October 07, 2011
Reason’s Jim Epstein and Nick Gillespie say predatory eminent-domain policies often lead to a “bulldoze-and-abandon phenomenon.” After the LA riots, the government used eminent domain to seize a gigantic piece of land in South LA. They claimed the previous owners were neglecting the land, but the government’s had it for twenty years now and it’s still a vacant lot. These same idiots are displacing residents to build a football stadium they say will provide 6,500 jobs. Good luck with that. Yankee Stadium has about 27 full-time staffers.
Sometimes the government doesn’t even have to promise more jobs. New York City used eminent domain to evict stubborn old codger Stratford Wallace. Was he in the way of a hospital, a school, or even a library? Nope, he was living exactly where The New York Times wanted to put their headquarters. The Times is paying quite a bit more in tax than Wallace was.
The most famous case of eminent-domain abuse was 2005’s precedent-setting Kelo v. City of New London. The Connecticut town booted Susette Kelo out of her home because they thought it was a dump…and replaced it with an actual dump. America, left and right, was united in their rage at the Kelo verdict. When Justice Richard N. Palmer saw Kelo crying about the verdict, he consoled her with a very generous “I’m sorry.” Kelo now lives inside that gigantic apology and says it’s way better than her old place.
It’s not easy to fight the government, especially when it’s drinking big business Kool-Aid, but there have been victories. In Mesa, Arizona, Randy Bailey was told his brake repair shop sucked and would have to be given to the city via eminent domain. They were going to give it to a guy across the street who wanted to expand his hardware store. What? “If I had a ‘For Sale’ sign on my front lawn, it would have been a whole different deal,” Bailey said while fighting the case in court. Luckily, the judge realized taking one guy’s shop and giving it to another guy’s store is not why eminent domain was created.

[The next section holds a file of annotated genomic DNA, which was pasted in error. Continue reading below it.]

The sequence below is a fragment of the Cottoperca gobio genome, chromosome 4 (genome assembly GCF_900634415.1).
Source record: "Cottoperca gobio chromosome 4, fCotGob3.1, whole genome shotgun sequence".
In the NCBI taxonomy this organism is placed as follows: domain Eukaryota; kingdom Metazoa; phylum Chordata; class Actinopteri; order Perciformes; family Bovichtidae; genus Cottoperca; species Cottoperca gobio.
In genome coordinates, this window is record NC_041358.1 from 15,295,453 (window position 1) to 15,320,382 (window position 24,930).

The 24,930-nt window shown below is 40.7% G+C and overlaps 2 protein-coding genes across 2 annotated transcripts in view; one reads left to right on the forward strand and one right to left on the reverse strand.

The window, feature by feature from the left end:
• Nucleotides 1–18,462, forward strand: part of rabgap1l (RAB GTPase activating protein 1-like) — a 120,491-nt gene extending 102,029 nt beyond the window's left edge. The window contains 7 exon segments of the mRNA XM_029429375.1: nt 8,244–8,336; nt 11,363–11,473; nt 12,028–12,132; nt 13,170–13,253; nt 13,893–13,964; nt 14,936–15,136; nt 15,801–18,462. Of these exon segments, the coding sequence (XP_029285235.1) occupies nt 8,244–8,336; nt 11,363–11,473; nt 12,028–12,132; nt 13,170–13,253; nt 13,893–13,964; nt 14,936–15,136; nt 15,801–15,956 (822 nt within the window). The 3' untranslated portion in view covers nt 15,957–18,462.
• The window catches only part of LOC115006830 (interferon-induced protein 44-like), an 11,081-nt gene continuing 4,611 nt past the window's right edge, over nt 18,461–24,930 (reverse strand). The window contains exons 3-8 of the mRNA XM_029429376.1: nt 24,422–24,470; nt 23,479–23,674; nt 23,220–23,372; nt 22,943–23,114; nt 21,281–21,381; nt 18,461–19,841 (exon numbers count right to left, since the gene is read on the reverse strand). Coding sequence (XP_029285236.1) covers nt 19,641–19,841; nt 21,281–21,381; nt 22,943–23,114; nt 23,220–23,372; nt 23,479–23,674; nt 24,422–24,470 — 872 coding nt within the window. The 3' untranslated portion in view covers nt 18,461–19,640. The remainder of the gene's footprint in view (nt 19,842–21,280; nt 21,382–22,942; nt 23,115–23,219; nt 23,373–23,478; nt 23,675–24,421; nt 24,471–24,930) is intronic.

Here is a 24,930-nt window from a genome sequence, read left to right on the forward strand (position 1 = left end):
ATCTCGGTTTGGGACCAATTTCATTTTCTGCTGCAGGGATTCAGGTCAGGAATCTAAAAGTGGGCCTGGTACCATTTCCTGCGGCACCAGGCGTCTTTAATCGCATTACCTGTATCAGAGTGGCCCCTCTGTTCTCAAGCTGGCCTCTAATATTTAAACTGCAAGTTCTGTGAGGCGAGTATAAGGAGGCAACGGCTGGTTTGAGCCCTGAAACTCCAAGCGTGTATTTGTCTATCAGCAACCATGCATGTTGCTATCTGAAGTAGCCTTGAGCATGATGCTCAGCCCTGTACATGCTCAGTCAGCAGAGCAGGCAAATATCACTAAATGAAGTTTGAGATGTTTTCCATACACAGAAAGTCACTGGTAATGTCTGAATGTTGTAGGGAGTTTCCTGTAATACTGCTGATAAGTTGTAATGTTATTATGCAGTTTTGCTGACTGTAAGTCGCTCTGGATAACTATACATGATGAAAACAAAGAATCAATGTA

A bigger victory came in a town near Cleveland called Lakewood after Mayor Madeline Cain told Jim and Joanne Saleet their home had to be replaced with a rich person’s house. Cain shamelessly claimed the city “cannot survive without a strengthened tax base,” but the Saleets wouldn’t go down without a fight. After the dust settled, the Saleets got to keep their home and Cain was out of a job.
In Battle for Brooklyn, Daniel Goldstein decided the government doesn’t deserve his home and along with thousands of people he fought the project. “We had traditional conservatives, Republicans, Democrats, liberals all on our side,” he told me recently. “It is refreshing when Americans of different pigeonholes can get out of those holes and work together.” Technically, Goldstein lost that particular battle because he was forced to leave his place, but he continues to wage war against eminent-domain abuse through his company Develop Don’t Destroy Brooklyn and in that sense, he’s already won. “I couldn’t be prouder about the seven-year fight I led and the community that opposed Atlantic Yards,” he adds. “And when my daughter is old enough to understand what occurred, I am certain she’ll be proud, too.”